We’ve talked before about the labor negotiatons and the strike that is happening at Boeing. Since we last talked, the International Association of Machinists and Aerospace Workers has gone out on strike against Boeing. This has caused Boeing’s commercial airplane factories to be idled for over three weeks so far. Probably what’s even more important here is that this strike is starting to show signs that it could turn into a protracted standoff. Where’s a good negotiator when you need one?
There appear to be two major issues on the table right now: job security and rising health care costs. Both sides seem to feel that if they are the first to suggest a resumption of negotiations, then the other side will believe that they blinked and will negotiate from that position. The end result of all of this is what we’ve seen in other negotiating situations: the party that hurts the most will be the party that requests to resume negotiations. The strikers will start to feel the pinch from their lost paychecks soon and Boeing is rumored to be losing $100M per day of the strike. Oh, and Boeing has the extra problem that their suppliers are going to start to get skittish when they can’t deliver and can’t get paid.
Federal negotiators have become involved (that’s where the negotiators are!). The union has presented a long list of items that they say must be addressed before they would be willing to accept a new contract. Boeing is trying get the union to shorten the list before they will agree to participate in the negotiations.
Doug Kight is the lead negotiator on the Boeing side. What’s interesting is that Doug is the head of HR and as been so for the past two years. Before that he was a lawyer. Hmm, that’s all good stuff, but how good of a negotiator do you think he is? More importantly, has he been involved in major labor negotiations before?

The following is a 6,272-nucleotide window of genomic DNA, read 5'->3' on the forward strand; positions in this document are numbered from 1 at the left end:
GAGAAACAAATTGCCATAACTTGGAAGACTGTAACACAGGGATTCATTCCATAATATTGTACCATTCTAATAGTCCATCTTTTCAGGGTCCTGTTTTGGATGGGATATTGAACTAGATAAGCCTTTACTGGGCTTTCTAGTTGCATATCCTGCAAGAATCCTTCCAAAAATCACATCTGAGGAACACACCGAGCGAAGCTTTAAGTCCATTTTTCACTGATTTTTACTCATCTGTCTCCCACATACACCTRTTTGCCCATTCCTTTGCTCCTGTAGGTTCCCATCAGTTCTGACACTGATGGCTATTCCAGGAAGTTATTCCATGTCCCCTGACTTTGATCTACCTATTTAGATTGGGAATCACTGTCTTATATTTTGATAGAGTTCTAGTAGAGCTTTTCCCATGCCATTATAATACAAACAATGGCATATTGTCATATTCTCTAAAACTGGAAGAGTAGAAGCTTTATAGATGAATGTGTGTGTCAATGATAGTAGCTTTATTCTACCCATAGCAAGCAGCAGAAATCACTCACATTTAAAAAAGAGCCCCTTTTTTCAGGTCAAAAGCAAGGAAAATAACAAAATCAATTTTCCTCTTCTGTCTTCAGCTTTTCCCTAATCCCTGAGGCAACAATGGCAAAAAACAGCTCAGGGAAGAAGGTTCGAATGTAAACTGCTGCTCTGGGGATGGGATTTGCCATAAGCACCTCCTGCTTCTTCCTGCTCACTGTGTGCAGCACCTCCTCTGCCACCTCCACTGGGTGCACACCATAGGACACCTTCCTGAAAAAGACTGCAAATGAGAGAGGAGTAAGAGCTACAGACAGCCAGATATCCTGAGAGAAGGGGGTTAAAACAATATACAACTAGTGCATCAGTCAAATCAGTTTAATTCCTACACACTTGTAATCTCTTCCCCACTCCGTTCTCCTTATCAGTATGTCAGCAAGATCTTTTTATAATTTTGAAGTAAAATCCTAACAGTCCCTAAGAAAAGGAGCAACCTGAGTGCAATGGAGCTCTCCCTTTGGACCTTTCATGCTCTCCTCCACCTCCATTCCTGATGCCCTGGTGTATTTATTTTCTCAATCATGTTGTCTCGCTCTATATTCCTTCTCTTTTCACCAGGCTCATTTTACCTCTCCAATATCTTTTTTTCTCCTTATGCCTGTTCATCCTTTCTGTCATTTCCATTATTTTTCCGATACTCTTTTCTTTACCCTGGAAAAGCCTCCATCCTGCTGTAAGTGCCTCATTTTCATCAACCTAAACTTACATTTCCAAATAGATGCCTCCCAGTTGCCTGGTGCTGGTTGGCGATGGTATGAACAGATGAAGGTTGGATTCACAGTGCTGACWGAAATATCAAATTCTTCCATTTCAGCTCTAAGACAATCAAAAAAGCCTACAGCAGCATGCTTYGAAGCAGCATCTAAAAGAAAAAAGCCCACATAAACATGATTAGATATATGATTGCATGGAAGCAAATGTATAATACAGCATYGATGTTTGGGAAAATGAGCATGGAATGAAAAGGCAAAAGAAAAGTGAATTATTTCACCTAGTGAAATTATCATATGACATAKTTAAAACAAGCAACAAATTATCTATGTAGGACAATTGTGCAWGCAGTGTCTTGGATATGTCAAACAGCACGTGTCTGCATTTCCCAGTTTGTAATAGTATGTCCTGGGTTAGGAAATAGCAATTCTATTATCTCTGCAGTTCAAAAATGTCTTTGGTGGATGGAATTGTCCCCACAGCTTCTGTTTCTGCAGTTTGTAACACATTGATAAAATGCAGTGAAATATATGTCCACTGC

Folks close to the strike believe that it could last 45 days or more. The workers have missed one paycheck so far and the union has started distributing strike pay of $150 / week per member. Meanwhile, suppliers are starting to furlow their workers in order to not create too much of a backlog of parts.
So negotiators what needs to happen here? First, the two sides definitely need to get back together and start talking. It really doesn’t matter what they talk about, just start talking. Next, they need to find some common ground. If the union has been able to create a long list of demands, then that’s the place to start. Boeing needs to agree to some minor issues and push back on others. This will get the ball rolling. They’ll encounter big issues that can’t be solved right now, but that’s ok – put them off to the side. Eventually all that will be left will be the big issues. Perhaps everyone can agree to go back to work while these are worked on? If not, then both sides need to be willing to give in some. Boeing won’t be able to get all of the health costs that they want to push to the workers to be agreed to. However, they can probably get the workers to take up some of the costs. Boeing needs to find ways to keep its workers healthier so that their health costs go down due to lifestyle changes. Boeing can probably get permission to allow some suppliers to get closer to the production line. However, they aren’t going to get everything that they are asking for. The workers will have to give a little, but not too much. The real question is just how long it’s going to take before both sides can get here…?
What do you think that Doug Kight should do? Do you think that Boeing or the strikers should make the first offer to go back to the negotiating table? How do you think that whomever makes the suggestion can not appear to be weak? Leave a comment and let me know what you are thinking.